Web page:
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ANALYSIS: EUROPEAN COMMISSION DISCIPLINARY MEASURES UNLIKELY TO CAUSE INSTABILITY IN POLAND

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On Wednesday, 20 December, the European Commission (EC) began implementing disciplinary measures against Poland. This high-profile move comes against the backdrop of protracted tensions pitting European institutions against Warsaw. The EC claims that 13 reforms that the governing Law and Justice (PiS) implemented in the judicial sector are detrimental to the Polish rule of law. At this stage, Poland has three months to address the EC concerns before the disciplinary measures will come into force. Polish Prime Minister Mateusz Morawiecki stated that he believes his country will manage to maintain the balance between being pro-EU and implementing much needed judiciary reforms. 

 

The EC decision to implement disciplinary measures under Article 7 is linked to a two-year feud between Brussels and Warsaw. European institutions have been opposed to PiS-led judiciary reforms, especially those involving additional oversight by the executive power over the Constitutional Tribunal and Supreme Court. However, the PiS considers these reforms as major components of its domestic agenda and a necessary step to remove remnants of the communist system within the Polish state institutions. Following the 20 December EC decision, Polish President Andrzej Duda signed into law two bills reforming the Supreme Court and the National Council of the Judiciary. This came in defiance of the EC. It is highly likely that the PiS will try to continue to implement reforms targeting the judiciary system as it is a core part of its vision for Poland. 

 

Key aspects to PiS domestic policies

 

Despite the EC decision, the PiS enjoys a strong position in Poland and this will almost certainly not change in the coming year. In the October 2015 parliamentary elections, PiS became the country's leading party taking 37.5% of the total ballot. PiS controls 234 seats out of 460 in the lower chamber (Sejm) and 62 seats out 100 in the senate. This situation provides the party with a clear governing majority. According to an October poll conducted by the Polish Estymator centre, the PiS remains the first party in the country, backed by 42.8% of voters. The PiS is strongly supported due to the economic growth Poland has experienced since 2015 and the multiple social welfare reforms the conservative party has passed. In addition, data issued by the BBC shows that approximately 80% of Poles believe that reforms in the judiciary system are necessary. This provides the PiS with a clear mandate to implement its domestic policies.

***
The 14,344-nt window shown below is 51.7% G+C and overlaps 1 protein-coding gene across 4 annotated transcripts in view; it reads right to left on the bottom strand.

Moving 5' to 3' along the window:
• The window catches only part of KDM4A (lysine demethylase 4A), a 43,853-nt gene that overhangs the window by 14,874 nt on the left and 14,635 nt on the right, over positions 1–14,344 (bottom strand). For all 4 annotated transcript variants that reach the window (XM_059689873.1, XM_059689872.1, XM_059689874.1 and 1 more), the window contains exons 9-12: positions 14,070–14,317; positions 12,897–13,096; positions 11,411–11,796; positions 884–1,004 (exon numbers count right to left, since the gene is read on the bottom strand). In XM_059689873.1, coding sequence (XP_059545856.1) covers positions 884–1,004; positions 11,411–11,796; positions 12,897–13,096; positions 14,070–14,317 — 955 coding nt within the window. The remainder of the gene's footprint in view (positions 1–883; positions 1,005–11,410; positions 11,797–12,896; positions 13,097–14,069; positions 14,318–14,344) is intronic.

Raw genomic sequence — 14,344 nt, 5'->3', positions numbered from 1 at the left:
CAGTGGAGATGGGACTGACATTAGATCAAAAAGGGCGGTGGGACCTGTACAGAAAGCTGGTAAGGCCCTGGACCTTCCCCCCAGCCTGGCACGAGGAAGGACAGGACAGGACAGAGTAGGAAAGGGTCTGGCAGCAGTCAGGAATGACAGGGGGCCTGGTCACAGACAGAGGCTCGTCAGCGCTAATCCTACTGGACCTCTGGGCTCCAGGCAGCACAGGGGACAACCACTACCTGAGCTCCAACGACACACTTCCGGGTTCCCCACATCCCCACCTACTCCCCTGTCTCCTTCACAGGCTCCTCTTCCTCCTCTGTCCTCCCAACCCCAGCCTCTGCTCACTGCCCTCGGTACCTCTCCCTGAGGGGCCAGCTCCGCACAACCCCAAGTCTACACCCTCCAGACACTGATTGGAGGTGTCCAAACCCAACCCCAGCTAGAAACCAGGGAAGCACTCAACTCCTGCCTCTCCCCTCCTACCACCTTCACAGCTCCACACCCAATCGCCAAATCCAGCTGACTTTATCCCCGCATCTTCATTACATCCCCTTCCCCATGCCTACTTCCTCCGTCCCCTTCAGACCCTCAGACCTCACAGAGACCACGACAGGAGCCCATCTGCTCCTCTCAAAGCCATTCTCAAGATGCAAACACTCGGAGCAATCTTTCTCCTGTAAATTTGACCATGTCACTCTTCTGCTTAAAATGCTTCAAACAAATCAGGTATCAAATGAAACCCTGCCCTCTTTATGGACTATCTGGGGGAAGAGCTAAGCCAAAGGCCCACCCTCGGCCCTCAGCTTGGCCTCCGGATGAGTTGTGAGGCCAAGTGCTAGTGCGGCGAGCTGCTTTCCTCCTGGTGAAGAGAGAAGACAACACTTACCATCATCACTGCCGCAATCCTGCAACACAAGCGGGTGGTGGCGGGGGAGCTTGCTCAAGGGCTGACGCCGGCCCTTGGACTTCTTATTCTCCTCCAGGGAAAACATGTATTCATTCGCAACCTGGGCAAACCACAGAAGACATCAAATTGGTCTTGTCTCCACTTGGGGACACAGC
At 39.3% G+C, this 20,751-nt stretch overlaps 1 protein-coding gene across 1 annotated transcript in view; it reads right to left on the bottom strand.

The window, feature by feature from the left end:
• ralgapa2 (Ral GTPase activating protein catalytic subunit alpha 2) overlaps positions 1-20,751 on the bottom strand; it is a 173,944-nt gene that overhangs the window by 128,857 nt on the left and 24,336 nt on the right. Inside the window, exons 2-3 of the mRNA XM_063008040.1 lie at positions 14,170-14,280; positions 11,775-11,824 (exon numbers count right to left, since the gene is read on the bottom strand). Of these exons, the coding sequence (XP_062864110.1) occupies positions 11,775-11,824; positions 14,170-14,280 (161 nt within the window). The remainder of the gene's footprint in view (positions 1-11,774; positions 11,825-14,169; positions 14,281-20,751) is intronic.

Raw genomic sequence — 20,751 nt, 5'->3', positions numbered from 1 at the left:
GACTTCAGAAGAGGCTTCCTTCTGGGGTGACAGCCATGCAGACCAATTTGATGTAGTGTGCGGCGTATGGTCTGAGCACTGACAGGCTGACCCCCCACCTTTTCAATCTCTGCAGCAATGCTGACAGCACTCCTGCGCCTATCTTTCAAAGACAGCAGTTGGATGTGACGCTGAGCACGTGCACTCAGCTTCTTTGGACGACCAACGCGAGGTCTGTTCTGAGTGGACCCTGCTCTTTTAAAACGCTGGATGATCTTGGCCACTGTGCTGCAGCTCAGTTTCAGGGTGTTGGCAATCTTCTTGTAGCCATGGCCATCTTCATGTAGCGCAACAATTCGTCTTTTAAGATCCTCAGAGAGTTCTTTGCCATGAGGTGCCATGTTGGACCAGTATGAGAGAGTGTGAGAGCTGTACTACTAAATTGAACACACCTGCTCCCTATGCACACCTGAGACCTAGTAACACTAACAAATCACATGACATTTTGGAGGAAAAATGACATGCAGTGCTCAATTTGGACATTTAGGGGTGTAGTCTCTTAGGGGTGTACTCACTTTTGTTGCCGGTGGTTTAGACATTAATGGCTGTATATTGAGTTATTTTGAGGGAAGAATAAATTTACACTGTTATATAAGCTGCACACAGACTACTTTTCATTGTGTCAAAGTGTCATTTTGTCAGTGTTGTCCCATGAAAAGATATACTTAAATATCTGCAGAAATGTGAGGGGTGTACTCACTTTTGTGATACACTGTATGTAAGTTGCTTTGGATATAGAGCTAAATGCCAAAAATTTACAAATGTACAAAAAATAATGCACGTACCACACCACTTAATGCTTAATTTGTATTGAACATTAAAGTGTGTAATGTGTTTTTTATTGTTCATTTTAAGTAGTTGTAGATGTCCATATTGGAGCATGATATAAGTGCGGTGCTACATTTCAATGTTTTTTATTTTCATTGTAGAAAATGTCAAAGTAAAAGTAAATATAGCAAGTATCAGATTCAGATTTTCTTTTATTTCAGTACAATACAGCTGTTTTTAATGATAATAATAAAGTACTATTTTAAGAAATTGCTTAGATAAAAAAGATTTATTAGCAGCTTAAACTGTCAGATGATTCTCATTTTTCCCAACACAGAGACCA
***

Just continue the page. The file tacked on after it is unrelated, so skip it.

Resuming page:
At this juncture, it is probable that the EU and Warsaw will begin negotiations to avoid the full implementation of article 7. Talks are scheduled to take place in January 2018. However, it is unlikely that Poland will completely back down from its current position. The full implementation of article 7 necessitates two steps. The first step is linked to the recognition by at least 22 out of 27 EU member states that Polish reforms are endangering the domestic rule of law. The second step, the one that could lead to the suspension of Polish voting rights within EU institutions, requires a unanimous vote. At this point, it is almost certain that Hungary will not support a EU decision to block Poland’s voting right thus making the implementation of actual institutional sanctions extremely difficult. 

 

Eyes set to the 2019 elections

 

Given current indicators, it is likely that the PiS will use the current crisis with the EU to generate a rally-around-the-flag situation and solidify its current support base. However, as the party readies itself for the 2019 elections, there is a realistic possibility that it will gradually adopt a more conciliatory and negotiation-prone stance with the EU in a bid to appeal to Polish middle-class and centrist voters. The government reshuffle that occurred in early December and saw former Prime Minister Beata Szydlo being replaced by current Prime Minister Morawiecki is likely part of that strategy.

Political tensions associated with anti-PiS activity in the country are likely to continue to result in periodic rounds of unrest. Most pro-EU and anti-PiS protests have so far taken place in Warsaw, Wroclaw and Krakow. It is likely that additional smaller rallies will occur in other urban centres. The majority of these rallies will almost certainly be peaceful. At this juncture, it is unlikely that the EU will garner the support from its member states to impose sanctions against Poland. As such, the risk of political instability in Poland remains low. 

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